Clout: Black Lives Matter, front and center, for Krasner's DA campaign
Larry Krasner, the Democratic nominee for district attorney in Philadelphia, appeared with Asa Khalif, the Black Lives Matter activist who has drawn the ire of the Fraternal Order of Police.
Democrat Larry Krasner stands a better-than-fair chance of being elected Philadelphia's next district attorney. We think it's also fair to say his relationship with the city's police union is complicated, at best.
So it was interesting to see Asa Khalif, a Black Lives Matter activist, standing directly behind Krasner at a lectern Wednesday for his "fall campaign launch" in a small television studio. Three cameras triangulated the event for future campaign use.
Khalif has been in the news more than Krasner of late. He and a small group of activists hurled obscenities during a Aug. 24 protest outside the Bustleton home of Philadelphia Police Officer Ryan Pownall, who fatally shot David Jones in the back in North Philadelphia on June 8.
(The Police Department on Thursday announced that Pownall would be fired for the Jones shooting.)
John McNesby, president of Lodge 5 of the Fraternal Order of Police, labeled Khalif and his fellow protesters "a pack of rabid animals" during an Aug. 31 "Back the Blue" rally.
McNesby had previously been incensed when some Krasner supporters chanted a profanity-laced message about the FOP during Krasner's May 16 primary election victory party. They met two weeks later in a peace summit brokered by U.S. Rep. Bob Brady, chairman of the city's Democratic Party, and everyone came away saying nice things about each other.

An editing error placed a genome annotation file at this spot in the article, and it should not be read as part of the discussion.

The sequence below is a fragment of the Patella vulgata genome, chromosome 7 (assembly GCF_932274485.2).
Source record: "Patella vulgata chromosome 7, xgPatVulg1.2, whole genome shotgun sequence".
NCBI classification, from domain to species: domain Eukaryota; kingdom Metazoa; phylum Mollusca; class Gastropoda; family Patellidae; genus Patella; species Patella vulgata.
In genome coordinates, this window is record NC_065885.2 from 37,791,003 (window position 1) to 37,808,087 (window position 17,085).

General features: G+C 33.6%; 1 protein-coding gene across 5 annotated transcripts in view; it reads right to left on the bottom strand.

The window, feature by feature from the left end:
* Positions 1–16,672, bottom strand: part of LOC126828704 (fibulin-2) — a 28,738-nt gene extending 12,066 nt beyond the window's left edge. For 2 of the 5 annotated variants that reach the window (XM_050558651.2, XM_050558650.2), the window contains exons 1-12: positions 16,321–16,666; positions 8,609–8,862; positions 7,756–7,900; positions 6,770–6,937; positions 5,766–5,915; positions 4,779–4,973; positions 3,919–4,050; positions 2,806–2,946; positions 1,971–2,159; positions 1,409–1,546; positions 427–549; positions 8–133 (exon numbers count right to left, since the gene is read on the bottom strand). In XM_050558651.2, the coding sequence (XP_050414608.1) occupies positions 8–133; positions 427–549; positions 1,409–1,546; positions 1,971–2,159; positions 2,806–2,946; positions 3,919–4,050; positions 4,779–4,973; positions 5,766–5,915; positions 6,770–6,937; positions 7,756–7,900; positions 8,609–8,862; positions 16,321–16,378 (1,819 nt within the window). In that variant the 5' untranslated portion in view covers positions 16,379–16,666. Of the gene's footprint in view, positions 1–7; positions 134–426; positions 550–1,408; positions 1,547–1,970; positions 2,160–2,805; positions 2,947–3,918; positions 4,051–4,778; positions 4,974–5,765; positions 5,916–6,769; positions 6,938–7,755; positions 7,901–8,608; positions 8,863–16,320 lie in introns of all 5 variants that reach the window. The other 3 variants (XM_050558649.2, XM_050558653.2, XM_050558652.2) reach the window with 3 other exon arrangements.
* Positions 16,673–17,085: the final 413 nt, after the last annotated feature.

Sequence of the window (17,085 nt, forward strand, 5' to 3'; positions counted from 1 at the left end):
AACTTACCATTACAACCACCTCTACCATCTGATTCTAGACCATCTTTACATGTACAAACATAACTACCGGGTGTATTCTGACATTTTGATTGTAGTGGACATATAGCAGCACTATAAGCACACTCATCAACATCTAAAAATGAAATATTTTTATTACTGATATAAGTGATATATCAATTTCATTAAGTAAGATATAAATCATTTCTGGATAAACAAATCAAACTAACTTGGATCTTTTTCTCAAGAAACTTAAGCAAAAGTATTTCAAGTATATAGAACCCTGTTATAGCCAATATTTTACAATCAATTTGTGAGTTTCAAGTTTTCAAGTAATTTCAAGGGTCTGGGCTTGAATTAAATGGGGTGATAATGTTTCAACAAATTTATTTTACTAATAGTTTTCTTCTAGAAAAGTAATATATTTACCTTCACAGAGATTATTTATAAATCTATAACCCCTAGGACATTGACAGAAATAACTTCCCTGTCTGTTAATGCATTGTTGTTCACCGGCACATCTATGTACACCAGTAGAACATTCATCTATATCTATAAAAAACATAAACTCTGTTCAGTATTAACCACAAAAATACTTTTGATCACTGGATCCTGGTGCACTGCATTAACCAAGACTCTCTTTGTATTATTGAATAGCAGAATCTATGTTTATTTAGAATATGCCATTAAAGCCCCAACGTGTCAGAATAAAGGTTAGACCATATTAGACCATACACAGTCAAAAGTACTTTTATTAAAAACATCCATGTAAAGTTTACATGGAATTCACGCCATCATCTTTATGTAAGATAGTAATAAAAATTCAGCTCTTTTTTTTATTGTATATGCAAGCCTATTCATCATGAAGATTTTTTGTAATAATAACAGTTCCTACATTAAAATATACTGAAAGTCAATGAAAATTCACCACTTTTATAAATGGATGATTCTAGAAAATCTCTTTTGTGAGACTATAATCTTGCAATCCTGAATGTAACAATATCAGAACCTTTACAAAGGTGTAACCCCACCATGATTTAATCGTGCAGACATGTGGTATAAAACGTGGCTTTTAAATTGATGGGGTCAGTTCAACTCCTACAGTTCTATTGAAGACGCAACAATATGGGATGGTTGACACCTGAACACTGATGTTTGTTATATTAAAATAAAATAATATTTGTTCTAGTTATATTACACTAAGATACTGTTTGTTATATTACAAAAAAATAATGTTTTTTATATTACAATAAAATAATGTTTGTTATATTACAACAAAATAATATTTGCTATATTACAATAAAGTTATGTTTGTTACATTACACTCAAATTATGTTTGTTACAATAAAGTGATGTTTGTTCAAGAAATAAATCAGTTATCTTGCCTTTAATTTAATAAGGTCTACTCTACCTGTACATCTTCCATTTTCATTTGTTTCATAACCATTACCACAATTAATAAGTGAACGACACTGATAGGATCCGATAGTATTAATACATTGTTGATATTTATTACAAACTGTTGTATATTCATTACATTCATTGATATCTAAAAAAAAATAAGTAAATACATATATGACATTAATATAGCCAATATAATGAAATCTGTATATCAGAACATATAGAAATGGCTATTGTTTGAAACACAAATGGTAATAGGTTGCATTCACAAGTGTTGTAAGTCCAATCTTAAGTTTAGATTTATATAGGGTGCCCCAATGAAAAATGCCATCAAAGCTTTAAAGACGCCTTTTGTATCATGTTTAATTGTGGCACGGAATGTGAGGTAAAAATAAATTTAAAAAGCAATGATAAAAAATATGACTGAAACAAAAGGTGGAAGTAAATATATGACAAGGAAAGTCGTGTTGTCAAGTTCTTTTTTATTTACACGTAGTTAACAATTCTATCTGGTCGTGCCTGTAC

Still, the police union endorsed Republican nominee Beth Grossman for district attorney on June 27 after giving Krasner a chance to pitch his campaign.
Grossman on Thursday said Khalif's presence at Krasner's event "begs the question" of why the Democrat is even running for district attorney.
"It's clear that Asa Khalif is an ally and a strong endorser of Larry," Grossman said. "We believe everything Asa has been doing demonstrates and conveys Larry's strong dislike of law enforcement."
Rich Garella, Krasner's campaign spokesman, in turn attempted to reignite the "both sides" controversy to link Grossman to President Trump.
"She would rather call out a black activist by name than a president who sympathizes with white supremacists and domestic terrorists," Garella said. "Larry has worked closely with many fine and dedicated police officers for many years, and he has great respect for them."
We noticed one more wrinkle from Krasner's event. Khalif showed up wearing a T-shirt that read, "Black Lives Matter."
But when the cameras were turned on, Khalif was wearing a black Nike track jacket, zipped to his chin, covering the T-shirt.
Did anybody from the campaign tell Khalif to camouflage the T-shirt?
"No one can tell me anything," Khalif told us in the television studio. "It's very cold in here. I put it on because I wanted to."
If you were listening closely this week, you might've heard the collective spit-take Clout unleashed when we caught a glimpse of this Governing magazine headline: "To Wipe Out Corruption, Look to Philadelphia."
We thought there'd been some sort of mix-up; maybe they were talking about that tiny city in Mississippi. But no. They were talking about our Philadelphia.